$\begin{array}{l}\alpha G\left(Rx,Qy,Qy\right)+\beta \left[G\left(Rx,hpx,hpx\right)+G\left(Qy,fgy,fgy\right)\right]\\ +\gamma \left[G\left(Rx,fgy,fgy\right)+G\left(hpx,Qy,Qy\right)\right]\\ =2\alpha |x-y|+\frac{4}{5}\beta \left(|2x-1|+|1-2y|\right)+\frac{2}{5}\gamma \left(|5x-y-2|+|x-5y-2|\right)\\ \ge 2\alpha |x-y|+\frac{4}{5}\beta |2x-2y|+\frac{2}{5}\gamma |6x-6y|\\ =\left(2\alpha +\frac{8\beta }{5}+\frac{12}{5}\gamma \right)|x-y|\\ =\frac{3}{5}|x-y|\ge \frac{2}{5}|x-y|=G\left(fgx,hpy,hpy\right).\end{array}$

Therefore,

$\begin{array}{c}G\left(hpx,fgy,fgy\right)\le \alpha G\left(Rx,Qy,Qy\right)+\beta \left[G\left(Rx,hpx,hpx\right)+G\left(Qy,fgy,fgy\right)\right]\\ \text{}+\gamma \left[G\left(Rx,fgy,fgy\right)+G\left(hpx,Qy,Qy\right)\right].\end{array}$

Proving the condition (3.1.2) of the Theorem (3.1).

Hence all the conditions of the Theorem (3.1) are satisfied.

Therefore, $\frac{1}{2}$ is a unique common fixed point of $f,g,h,p,Q$ and $R$ .

3.2. Corollary

Suppose $f,p,Q$ and $R$ are four selfmaps of a complete $G$ -metric space $\left(X,G\right)$ satisfying the following conditions:

(3.1.1) $f\left(X\right)\subseteq R\left(X\right)$ and $p\left(X\right)\subseteq Q\left(X\right)$ ,

(3.1.2) $\begin{array}{c}G\left(px,fy,fy\right)\le \alpha G\left(Rx,Qy,Qy\right)+\beta \left[G\left(Rx,px,px\right)+G\left(Qy,fy,fy\right)\right]\\ \text{}+\gamma \left[G\left(Rx,fy,fy\right)+G\left(px,Qy,Qy\right)\right]\end{array}$

for all $x,y\in X$ and $\alpha ,\beta ,\gamma$ are non-negative real numbers such that $\alpha +2\beta +2\gamma <1$ ,

(3.1.3) One of $R\left(X\right),Q\left(X\right)$ is closed sub subset of X,

(3.1.4) $\left(p,R\right)$ and $\left(f,Q\right)$ are weakly compatible pairs,

Then $f,p,Q$ and $R$ have a unique common fixed point in $X$ .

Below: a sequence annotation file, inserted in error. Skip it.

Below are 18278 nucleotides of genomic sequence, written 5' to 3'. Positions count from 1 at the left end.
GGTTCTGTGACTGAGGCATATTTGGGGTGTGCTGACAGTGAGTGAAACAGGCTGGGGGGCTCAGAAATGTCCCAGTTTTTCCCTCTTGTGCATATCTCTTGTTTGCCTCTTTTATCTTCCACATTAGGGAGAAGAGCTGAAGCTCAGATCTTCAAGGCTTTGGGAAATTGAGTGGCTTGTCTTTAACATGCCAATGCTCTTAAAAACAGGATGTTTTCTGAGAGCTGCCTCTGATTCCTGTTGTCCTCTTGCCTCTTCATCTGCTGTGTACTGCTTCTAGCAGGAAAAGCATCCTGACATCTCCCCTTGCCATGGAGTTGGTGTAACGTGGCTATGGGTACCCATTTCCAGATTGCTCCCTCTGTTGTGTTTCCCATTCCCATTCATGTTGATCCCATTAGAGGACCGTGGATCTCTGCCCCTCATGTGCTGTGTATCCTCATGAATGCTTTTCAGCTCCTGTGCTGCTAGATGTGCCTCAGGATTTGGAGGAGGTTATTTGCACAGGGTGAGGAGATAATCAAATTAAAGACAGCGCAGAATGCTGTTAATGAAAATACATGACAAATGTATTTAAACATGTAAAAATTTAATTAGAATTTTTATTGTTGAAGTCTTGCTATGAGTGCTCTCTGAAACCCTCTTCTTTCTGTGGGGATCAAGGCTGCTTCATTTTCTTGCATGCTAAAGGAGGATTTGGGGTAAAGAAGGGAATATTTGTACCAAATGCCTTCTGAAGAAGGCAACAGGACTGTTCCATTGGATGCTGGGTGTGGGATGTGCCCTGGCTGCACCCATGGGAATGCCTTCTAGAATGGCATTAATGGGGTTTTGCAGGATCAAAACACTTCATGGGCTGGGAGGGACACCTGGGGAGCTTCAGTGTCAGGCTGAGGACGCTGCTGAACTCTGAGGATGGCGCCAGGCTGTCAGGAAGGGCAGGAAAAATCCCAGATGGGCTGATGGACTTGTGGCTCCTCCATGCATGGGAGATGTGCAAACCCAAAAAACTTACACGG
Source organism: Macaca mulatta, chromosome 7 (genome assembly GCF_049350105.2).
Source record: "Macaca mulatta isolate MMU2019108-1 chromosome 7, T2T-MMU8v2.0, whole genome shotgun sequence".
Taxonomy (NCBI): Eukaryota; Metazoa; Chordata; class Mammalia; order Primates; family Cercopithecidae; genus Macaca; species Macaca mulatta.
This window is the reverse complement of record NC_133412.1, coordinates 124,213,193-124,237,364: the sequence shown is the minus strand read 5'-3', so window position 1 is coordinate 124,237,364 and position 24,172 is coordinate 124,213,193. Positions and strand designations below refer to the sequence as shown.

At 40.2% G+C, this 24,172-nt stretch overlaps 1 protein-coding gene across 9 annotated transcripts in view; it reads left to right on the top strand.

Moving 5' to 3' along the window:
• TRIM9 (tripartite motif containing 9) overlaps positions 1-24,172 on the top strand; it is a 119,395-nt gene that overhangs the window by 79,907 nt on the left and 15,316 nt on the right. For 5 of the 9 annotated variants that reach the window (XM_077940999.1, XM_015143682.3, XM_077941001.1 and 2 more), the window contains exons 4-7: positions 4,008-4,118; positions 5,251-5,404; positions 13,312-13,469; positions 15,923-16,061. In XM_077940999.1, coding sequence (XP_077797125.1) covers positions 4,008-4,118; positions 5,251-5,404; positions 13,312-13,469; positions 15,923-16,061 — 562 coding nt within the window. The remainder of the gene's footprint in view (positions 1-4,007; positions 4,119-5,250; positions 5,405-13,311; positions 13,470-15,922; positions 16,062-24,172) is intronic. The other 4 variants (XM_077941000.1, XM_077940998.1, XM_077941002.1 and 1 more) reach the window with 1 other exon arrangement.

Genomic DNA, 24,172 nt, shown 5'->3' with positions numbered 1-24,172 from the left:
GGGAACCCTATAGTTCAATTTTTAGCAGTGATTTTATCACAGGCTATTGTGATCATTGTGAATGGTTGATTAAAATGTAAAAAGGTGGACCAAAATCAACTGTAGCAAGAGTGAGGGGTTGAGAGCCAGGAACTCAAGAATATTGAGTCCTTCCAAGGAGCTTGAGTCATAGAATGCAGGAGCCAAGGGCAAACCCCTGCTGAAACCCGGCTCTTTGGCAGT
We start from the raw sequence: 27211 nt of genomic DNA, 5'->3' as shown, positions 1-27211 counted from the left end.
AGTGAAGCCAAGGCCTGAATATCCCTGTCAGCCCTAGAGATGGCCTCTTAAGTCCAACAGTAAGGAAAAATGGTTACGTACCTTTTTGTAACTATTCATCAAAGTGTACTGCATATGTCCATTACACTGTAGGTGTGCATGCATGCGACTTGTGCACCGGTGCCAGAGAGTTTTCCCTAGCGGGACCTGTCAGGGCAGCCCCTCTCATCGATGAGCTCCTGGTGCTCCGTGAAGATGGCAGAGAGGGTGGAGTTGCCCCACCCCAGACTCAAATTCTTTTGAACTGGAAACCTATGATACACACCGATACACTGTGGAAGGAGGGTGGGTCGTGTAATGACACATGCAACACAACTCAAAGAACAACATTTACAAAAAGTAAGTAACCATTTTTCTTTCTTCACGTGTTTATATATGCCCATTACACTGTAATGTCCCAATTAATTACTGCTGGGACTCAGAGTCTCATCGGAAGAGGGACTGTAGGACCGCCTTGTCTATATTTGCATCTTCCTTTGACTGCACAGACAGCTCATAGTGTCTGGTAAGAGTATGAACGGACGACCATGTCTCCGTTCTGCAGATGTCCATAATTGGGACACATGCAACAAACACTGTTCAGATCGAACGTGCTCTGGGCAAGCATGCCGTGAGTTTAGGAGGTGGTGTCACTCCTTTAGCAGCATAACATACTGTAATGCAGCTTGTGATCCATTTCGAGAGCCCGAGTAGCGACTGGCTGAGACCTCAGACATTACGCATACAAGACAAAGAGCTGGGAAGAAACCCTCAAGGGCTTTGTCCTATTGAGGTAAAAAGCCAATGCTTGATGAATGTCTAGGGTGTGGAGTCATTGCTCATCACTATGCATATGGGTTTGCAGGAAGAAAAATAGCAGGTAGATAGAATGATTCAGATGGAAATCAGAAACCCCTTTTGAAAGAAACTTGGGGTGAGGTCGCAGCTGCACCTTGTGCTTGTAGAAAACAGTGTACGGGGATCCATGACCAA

Proof: Follows from the Theorem (3.1) if $g=h=I$ the identity map.

3.3. Corollary

Suppose $f,p$ and $R$ are three selfmaps of a complete $G$ -metric space $\left(X,G\right)$ satisfying the following conditions:

(3.1.1) $f\left(X\right)\subseteq R\left(X\right)$ and $p\left(X\right)\subseteq R\left(X\right)$ ,

(3.1.2) $\begin{array}{c}G\left(px,fy,fy\right)\le \alpha G\left(Rx,Ry,Ry\right)+\beta \left[G\left(Rx,px,px\right)+G\left(Ry,fy,fy\right)\right]\\ \text{}+\gamma \left[G\left(Rx,fy,fy\right)+G\left(px,Ry,Ry\right)\right]\end{array}$

for all $x,y\in X$ and $\alpha ,\beta ,\gamma$ are non-negative real numbers such that $\alpha +2\beta +2\gamma <1$ ,

(3.1.3) $R\left(X\right)$ is closed sub subset of X,

(3.1.4) $\left(p,R\right)$ and $\left(f,R\right)$ are weakly compatible pairs.

Then $f,p$ and $R$ have a unique common fixed point in $X$ .

Proof: Follows from the Theorem (3.1) if $g=h=I$ the identity map, and $Q=R$ .

Cite this paper

Goud, J.N. and Rangamma, M. (2017) Common Fixed Point Theorem for Six Selfmaps of a Complete G-Metric Space. Advances in Pure Mathematics, 7, 290-297. https://doi.org/10.4236/apm.2017.73015